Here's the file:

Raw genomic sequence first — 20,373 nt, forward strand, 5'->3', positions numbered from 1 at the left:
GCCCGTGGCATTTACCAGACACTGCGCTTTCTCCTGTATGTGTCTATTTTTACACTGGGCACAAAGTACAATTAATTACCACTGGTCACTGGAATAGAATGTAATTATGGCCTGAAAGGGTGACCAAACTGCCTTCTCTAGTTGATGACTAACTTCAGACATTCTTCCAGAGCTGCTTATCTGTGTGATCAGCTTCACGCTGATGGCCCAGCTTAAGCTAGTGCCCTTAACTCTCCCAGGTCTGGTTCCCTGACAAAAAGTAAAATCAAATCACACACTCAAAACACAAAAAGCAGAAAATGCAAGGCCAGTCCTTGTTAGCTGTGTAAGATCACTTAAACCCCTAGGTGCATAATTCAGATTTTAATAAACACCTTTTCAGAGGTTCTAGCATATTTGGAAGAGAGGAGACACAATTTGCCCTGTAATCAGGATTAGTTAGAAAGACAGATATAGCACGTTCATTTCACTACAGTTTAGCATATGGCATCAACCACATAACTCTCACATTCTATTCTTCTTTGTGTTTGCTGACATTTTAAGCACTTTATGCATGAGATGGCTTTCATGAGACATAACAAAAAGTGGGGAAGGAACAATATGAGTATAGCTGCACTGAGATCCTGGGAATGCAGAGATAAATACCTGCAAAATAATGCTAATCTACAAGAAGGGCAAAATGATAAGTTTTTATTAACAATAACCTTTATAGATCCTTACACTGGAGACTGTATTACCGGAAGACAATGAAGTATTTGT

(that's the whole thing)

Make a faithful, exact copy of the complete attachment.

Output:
Raw genomic sequence first — 20,373 nt, forward strand, 5'->3', positions numbered from 1 at the left:
GCCCGTGGCATTTACCAGACACTGCGCTTTCTCCTGTATGTGTCTATTTTTACACTGGGCACAAAGTACAATTAATTACCACTGGTCACTGGAATAGAATGTAATTATGGCCTGAAAGGGTGACCAAACTGCCTTCTCTAGTTGATGACTAACTTCAGACATTCTTCCAGAGCTGCTTATCTGTGTGATCAGCTTCACGCTGATGGCCCAGCTTAAGCTAGTGCCCTTAACTCTCCCAGGTCTGGTTCCCTGACAAAAAGTAAAATCAAATCACACACTCAAAACACAAAAAGCAGAAAATGCAAGGCCAGTCCTTGTTAGCTGTGTAAGATCACTTAAACCCCTAGGTGCATAATTCAGATTTTAATAAACACCTTTTCAGAGGTTCTAGCATATTTGGAAGAGAGGAGACACAATTTGCCCTGTAATCAGGATTAGTTAGAAAGACAGATATAGCACGTTCATTTCACTACAGTTTAGCATATGGCATCAACCACATAACTCTCACATTCTATTCTTCTTTGTGTTTGCTGACATTTTAAGCACTTTATGCATGAGATGGCTTTCATGAGACATAACAAAAAGTGGGGAAGGAACAATATGAGTATAGCTGCACTGAGATCCTGGGAATGCAGAGATAAATACCTGCAAAATAATGCTAATCTACAAGAAGGGCAAAATGATAAGTTTTTATTAACAATAACCTTTATAGATCCTTACACTGGAGACTGTATTACCGGAAGACAATGAAGTATTTGT